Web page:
oppn parties IL&FS: How Will Uday Kotak Clear The Mess?

News Snippets

  • The Army conducts an operational alert exercise in eastern Ladakh
  • The IAF reopened the Vijaynagar advance landing ground, an airstrip in Arunachal Pradesh near the Chinese border
  • Amit Shah says he never sought to impose Hindi
  • Government bans the manufacture and sale of e-cigarettes in India
  • Mamata Banerjee seeks an appointment with Home Minister Amit Shah today
  • Bengal CM Mamata Banerjee meets PM Modi in what she later described as a government-to-government meeting
  • Supreme Court sets a deadline of October 18 for completing the hearings in the Ayodhya case
  • Pakistan rejects India's request for use of its airspace when PM Modi flies to the US later this week
  • Crude prices fall sharply as Saudi Arabia assures normal production in a few weeks. Prices fall by 5.4% to $65.30 per barrel
  • Sensex tumbles 700 points over fears that rising crude prices will deal a body blow to the tottering Indian economy
  • As Rajeev Kumar fails to appear before the CBI despite several notices, the agency forms a special team to locate and apprehend him
  • S Jaishankar says Pakistan is not a normal neighbour and its behaviour is a "set of aberrations"
  • External Affairs Minister S Jaishankar says PoK in Indian territory and the country hopes to have physical jurisdiction over it one day
  • Barasat Sessions court near Kolkata rejects Rajeev Kumar anticipatory bail application citing lack of jurisdiction as the reason
  • PM Modi celebrates his birthday with Narmada aarti and later has lunch with his mother.
Sunni Wakf Board and Nirvani Akhara write to the Supreme Court for a negotiated settlement to the Ayodhya dispute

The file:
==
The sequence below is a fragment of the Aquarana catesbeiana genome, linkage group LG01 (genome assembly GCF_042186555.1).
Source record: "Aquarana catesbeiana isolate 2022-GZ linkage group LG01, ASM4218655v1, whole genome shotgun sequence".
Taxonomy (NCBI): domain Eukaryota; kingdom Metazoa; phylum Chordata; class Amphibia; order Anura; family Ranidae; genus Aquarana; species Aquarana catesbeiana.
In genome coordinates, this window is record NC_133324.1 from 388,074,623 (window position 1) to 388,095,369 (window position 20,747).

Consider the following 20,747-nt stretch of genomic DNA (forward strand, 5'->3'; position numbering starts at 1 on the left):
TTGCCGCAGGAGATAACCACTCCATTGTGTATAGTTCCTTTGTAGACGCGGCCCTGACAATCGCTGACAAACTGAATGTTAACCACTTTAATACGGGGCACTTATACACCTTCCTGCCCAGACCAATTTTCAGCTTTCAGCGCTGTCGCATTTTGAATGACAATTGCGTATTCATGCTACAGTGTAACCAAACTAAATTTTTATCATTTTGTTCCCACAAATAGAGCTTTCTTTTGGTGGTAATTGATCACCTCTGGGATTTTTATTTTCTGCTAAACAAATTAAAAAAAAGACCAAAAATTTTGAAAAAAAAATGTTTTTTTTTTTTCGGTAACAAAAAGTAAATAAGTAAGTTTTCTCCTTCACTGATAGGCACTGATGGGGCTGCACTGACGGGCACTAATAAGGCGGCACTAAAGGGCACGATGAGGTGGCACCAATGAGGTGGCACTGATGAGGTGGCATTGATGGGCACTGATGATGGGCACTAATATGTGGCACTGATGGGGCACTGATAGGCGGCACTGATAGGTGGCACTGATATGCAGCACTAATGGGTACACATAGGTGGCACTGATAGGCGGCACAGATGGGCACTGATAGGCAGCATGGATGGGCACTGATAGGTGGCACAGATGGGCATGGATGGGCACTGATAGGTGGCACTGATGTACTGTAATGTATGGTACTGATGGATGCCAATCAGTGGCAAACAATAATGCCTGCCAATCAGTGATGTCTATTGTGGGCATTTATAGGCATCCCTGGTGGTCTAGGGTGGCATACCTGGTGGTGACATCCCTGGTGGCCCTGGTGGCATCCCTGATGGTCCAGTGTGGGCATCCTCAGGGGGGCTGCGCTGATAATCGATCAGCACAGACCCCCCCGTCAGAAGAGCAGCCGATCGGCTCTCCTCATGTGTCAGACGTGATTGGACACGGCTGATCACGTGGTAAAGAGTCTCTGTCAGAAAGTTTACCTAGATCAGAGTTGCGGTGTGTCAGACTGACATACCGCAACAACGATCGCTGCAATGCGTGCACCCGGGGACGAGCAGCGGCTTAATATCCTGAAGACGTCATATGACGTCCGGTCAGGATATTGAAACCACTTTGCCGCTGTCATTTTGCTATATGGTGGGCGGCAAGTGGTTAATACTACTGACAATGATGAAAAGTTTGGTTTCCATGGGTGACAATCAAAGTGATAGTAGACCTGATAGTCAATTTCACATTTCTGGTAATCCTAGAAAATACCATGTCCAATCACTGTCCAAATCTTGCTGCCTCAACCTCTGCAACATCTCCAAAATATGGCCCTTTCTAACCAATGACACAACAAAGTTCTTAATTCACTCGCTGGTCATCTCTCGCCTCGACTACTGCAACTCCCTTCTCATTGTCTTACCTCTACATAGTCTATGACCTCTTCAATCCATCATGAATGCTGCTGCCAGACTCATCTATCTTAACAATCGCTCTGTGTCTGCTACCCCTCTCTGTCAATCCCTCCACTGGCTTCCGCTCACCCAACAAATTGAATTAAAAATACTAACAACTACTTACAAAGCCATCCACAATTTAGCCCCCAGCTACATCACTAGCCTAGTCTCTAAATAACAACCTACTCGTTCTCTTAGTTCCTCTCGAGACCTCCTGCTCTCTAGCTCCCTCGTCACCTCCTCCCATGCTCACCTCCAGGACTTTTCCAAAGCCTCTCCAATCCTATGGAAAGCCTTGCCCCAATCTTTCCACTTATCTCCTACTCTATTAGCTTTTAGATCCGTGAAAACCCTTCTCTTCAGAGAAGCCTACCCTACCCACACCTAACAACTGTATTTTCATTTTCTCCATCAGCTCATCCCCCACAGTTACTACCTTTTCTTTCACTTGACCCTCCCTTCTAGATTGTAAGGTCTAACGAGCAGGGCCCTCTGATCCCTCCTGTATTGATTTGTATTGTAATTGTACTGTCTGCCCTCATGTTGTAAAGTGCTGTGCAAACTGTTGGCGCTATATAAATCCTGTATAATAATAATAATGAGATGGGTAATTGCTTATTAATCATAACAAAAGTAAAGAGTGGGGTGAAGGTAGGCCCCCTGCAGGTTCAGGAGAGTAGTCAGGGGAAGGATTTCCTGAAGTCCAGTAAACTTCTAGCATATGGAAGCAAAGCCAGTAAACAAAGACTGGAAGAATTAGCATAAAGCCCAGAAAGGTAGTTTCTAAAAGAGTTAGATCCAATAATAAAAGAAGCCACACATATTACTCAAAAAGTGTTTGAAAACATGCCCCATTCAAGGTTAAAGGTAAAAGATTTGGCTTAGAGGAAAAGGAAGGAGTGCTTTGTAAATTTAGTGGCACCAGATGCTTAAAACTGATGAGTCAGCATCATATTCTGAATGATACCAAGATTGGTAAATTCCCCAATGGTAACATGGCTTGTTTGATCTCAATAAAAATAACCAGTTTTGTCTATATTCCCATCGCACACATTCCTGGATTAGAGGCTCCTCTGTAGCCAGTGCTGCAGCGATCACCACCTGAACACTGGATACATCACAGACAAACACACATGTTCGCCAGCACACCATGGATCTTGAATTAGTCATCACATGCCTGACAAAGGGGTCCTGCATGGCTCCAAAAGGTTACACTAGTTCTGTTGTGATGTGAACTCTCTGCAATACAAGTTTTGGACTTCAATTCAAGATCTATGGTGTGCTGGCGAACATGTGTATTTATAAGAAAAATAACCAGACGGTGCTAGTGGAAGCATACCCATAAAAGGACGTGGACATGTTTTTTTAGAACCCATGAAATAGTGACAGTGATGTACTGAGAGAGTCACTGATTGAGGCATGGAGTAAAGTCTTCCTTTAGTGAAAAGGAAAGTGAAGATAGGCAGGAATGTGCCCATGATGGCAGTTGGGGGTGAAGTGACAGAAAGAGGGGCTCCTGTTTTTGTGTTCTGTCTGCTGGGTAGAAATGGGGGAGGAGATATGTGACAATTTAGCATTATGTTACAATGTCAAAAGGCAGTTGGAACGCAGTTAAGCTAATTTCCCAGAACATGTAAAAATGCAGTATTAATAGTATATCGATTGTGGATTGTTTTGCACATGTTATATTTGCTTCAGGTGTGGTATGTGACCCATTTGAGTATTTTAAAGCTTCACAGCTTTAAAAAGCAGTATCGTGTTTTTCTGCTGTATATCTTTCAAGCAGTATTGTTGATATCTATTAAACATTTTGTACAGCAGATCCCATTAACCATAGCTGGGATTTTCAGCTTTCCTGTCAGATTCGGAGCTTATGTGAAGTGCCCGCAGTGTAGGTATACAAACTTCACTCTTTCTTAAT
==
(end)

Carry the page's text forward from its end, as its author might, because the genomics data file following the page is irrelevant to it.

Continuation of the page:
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IL&FS: How Will Uday Kotak Clear The Mess?

By Ashwini Agarwal

The government has done well to supersede the board of the troubled IL&FS Ltd. and appoint a six-member board under the chairmanship of Uday Kotak to try and clear the mess the company finds itself in. The IL&FS fiasco had the potential to snowball into a major payments crisis that could have shattered the Indian financial system, bringing down mutual funds, stock markets, insurance companies, banks and NBFCs. On paper, the group has, through a maze of subsidiaries, more assets than liabilities. But none of its assets are likely to fetch the market price in these troubled times, making a bail-out necessary.

Although brewing for a few months, the crisis finally erupted when on September 14, the company defaulted in payments of bank loans and interest, deposits and commercial paper obligations. Subsequently, it also failed to pay back inter-corporate deposits, leading to a ratings downgrade. It created panic in the financial markets.

The first task that the new board faces is to unravel the links of the maze of companies that the group controls. It also has to take stock of the assets on the books, some of which like the ones in the energy and transport sectors are almost duds, and evaluate them. Then, it will have to prepare a roadmap of how the issue will be resolved. The markets will have to prepare themselves for a long haul as all this cannot be done in a hurry.